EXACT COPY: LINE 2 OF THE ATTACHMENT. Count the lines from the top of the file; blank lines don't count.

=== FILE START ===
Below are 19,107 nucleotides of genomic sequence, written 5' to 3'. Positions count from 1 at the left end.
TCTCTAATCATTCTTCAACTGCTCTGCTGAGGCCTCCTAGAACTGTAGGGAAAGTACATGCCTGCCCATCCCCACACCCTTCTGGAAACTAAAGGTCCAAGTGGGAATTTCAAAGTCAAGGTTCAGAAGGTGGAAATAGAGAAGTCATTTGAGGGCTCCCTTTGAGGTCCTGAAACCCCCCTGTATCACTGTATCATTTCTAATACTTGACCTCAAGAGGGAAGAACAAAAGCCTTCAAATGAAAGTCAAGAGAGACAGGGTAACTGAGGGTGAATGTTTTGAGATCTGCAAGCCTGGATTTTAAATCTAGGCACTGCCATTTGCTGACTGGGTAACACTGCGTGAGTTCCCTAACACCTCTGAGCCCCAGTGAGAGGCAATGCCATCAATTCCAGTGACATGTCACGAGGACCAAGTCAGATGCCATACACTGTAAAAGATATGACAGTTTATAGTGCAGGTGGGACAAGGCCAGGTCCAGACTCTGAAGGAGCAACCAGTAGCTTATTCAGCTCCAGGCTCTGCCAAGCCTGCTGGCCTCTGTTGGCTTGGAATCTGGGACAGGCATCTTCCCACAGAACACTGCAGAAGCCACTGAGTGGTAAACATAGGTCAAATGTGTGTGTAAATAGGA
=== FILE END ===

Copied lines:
TCTCTAATCATTCTTCAACTGCTCTGCTGAGGCCTCCTAGAACTGTAGGGAAAGTACATGCCTGCCCATCCCCACACCCTTCTGGAAACTAAAGGTCCAAGTGGGAATTTCAAAGTCAAGGTTCAGAAGGTGGAAATAGAGAAGTCATTTGAGGGCTCCCTTTGAGGTCCTGAAACCCCCCTGTATCACTGTATCATTTCTAATACTTGACCTCAAGAGGGAAGAACAAAAGCCTTCAAATGAAAGTCAAGAGAGACAGGGTAACTGAGGGTGAATGTTTTGAGATCTGCAAGCCTGGATTTTAAATCTAGGCACTGCCATTTGCTGACTGGGTAACACTGCGTGAGTTCCCTAACACCTCTGAGCCCCAGTGAGAGGCAATGCCATCAATTCCAGTGACATGTCACGAGGACCAAGTCAGATGCCATACACTGTAAAAGATATGACAGTTTATAGTGCAGGTGGGACAAGGCCAGGTCCAGACTCTGAAGGAGCAACCAGTAGCTTATTCAGCTCCAGGCTCTGCCAAGCCTGCTGGCCTCTGTTGGCTTGGAATCTGGGACAGGCATCTTCCCACAGAACACTGCAGAAGCCACTGAGTGGTAAACATAGGTCAAATGTGTGTGTAAATAGGA